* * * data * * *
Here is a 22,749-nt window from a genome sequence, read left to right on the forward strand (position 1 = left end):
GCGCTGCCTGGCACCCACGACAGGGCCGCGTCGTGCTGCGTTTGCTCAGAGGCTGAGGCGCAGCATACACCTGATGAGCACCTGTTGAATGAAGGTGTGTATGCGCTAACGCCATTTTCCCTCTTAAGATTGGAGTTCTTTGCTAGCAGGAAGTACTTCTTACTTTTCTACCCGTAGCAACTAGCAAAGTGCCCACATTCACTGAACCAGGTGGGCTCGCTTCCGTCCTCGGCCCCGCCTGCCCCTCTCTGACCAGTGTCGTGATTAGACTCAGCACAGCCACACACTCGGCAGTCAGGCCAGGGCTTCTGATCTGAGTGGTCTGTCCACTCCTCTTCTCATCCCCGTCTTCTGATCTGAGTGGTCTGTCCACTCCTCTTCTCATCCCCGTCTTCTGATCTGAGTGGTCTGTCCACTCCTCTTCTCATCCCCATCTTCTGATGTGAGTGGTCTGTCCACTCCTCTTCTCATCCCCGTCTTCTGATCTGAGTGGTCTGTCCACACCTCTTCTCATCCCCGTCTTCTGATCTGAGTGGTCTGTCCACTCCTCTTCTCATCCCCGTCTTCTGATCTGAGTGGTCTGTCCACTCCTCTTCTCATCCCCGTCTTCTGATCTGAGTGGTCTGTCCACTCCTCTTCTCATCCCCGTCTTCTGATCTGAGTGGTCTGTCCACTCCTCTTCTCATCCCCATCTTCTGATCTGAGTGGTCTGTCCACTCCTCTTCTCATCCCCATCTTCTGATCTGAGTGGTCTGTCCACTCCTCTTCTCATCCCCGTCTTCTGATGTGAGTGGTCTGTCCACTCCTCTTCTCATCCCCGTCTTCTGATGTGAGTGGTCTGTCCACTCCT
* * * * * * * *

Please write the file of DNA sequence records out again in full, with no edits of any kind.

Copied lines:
Here is a 22,749-nt window from a genome sequence, read left to right on the forward strand (position 1 = left end):
GCGCTGCCTGGCACCCACGACAGGGCCGCGTCGTGCTGCGTTTGCTCAGAGGCTGAGGCGCAGCATACACCTGATGAGCACCTGTTGAATGAAGGTGTGTATGCGCTAACGCCATTTTCCCTCTTAAGATTGGAGTTCTTTGCTAGCAGGAAGTACTTCTTACTTTTCTACCCGTAGCAACTAGCAAAGTGCCCACATTCACTGAACCAGGTGGGCTCGCTTCCGTCCTCGGCCCCGCCTGCCCCTCTCTGACCAGTGTCGTGATTAGACTCAGCACAGCCACACACTCGGCAGTCAGGCCAGGGCTTCTGATCTGAGTGGTCTGTCCACTCCTCTTCTCATCCCCGTCTTCTGATCTGAGTGGTCTGTCCACTCCTCTTCTCATCCCCGTCTTCTGATCTGAGTGGTCTGTCCACTCCTCTTCTCATCCCCATCTTCTGATGTGAGTGGTCTGTCCACTCCTCTTCTCATCCCCGTCTTCTGATCTGAGTGGTCTGTCCACACCTCTTCTCATCCCCGTCTTCTGATCTGAGTGGTCTGTCCACTCCTCTTCTCATCCCCGTCTTCTGATCTGAGTGGTCTGTCCACTCCTCTTCTCATCCCCGTCTTCTGATCTGAGTGGTCTGTCCACTCCTCTTCTCATCCCCGTCTTCTGATCTGAGTGGTCTGTCCACTCCTCTTCTCATCCCCATCTTCTGATCTGAGTGGTCTGTCCACTCCTCTTCTCATCCCCATCTTCTGATCTGAGTGGTCTGTCCACTCCTCTTCTCATCCCCGTCTTCTGATGTGAGTGGTCTGTCCACTCCTCTTCTCATCCCCGTCTTCTGATGTGAGTGGTCTGTCCACTCCT